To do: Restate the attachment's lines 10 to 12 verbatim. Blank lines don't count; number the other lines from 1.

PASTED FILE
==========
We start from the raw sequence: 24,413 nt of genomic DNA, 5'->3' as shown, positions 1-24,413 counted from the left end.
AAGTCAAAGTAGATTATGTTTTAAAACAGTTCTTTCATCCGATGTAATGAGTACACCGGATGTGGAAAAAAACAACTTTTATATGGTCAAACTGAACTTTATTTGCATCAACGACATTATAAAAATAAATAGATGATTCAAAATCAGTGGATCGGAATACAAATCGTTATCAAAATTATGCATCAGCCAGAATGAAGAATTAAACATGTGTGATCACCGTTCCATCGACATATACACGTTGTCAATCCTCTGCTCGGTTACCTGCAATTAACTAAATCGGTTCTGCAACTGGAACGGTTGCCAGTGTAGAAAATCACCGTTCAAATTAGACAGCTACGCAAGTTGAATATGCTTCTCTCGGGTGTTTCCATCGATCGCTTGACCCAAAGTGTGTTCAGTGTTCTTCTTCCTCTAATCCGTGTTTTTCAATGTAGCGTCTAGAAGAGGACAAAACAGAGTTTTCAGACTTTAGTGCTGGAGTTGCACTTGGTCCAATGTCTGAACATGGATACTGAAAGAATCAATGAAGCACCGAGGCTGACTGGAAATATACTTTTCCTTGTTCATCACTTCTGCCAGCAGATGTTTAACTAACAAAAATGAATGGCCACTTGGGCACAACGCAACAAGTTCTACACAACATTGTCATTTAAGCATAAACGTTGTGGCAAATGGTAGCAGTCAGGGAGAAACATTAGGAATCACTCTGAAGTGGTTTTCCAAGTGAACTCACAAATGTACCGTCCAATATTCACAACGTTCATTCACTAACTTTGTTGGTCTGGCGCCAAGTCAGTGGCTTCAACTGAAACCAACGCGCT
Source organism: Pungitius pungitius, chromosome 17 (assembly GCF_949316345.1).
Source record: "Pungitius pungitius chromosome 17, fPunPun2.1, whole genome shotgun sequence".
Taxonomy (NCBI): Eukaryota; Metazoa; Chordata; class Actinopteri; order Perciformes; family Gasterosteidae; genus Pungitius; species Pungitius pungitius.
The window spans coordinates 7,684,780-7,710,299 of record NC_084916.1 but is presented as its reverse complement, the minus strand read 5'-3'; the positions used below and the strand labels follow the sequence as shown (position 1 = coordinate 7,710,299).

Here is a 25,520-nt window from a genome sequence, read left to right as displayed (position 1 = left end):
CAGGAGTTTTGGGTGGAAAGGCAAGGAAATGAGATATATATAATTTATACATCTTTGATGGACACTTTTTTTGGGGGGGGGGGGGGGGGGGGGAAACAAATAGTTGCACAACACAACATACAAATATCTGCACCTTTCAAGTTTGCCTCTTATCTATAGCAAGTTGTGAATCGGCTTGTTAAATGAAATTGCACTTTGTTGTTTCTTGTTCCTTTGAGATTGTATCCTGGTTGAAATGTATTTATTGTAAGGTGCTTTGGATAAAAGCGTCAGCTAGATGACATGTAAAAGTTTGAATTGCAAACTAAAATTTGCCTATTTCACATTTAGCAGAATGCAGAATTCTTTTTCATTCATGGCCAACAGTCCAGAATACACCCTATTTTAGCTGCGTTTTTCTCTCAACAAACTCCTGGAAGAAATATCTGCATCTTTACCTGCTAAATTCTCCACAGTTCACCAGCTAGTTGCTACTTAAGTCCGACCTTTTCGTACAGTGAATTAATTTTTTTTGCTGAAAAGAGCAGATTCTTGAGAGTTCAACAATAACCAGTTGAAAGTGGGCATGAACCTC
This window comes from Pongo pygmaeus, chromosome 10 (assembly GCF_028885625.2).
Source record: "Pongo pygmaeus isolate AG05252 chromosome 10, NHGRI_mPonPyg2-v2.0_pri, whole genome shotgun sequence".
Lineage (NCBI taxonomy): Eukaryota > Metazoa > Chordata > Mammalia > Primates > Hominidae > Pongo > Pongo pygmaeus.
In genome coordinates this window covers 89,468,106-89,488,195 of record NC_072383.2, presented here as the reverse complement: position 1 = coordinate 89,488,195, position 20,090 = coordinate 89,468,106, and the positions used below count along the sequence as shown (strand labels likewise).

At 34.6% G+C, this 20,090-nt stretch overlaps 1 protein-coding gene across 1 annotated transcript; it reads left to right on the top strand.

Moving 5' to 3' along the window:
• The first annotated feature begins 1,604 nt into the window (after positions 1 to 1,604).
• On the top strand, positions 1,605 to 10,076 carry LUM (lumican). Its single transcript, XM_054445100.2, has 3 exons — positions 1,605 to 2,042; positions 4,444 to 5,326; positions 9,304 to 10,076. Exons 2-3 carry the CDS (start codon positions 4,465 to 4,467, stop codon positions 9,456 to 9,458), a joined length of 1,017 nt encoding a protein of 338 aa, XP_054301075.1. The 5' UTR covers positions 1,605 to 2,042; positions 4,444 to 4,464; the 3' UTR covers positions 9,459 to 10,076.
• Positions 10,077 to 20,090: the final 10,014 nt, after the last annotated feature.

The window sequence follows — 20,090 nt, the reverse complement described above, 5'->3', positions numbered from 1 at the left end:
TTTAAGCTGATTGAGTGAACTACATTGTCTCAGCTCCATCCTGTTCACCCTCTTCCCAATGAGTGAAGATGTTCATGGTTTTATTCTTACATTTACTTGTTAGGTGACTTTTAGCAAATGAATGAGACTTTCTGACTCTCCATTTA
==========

Source record: "Pongo pygmaeus isolate AG05252 chromosome 10, NHGRI_mPonPyg2-v2.0_pri, whole genome shotgun sequence".
Lineage (NCBI taxonomy): Eukaryota > Metazoa > Chordata > Mammalia > Primates > Hominidae > Pongo > Pongo pygmaeus.
In genome coordinates this window covers 89,468,106-89,488,195 of record NC_072383.2, presented here as the reverse complement: position 1 = coordinate 89,488,195, position 20,090 = coordinate 89,468,106, and the positions used below count along the sequence as shown (strand labels likewise).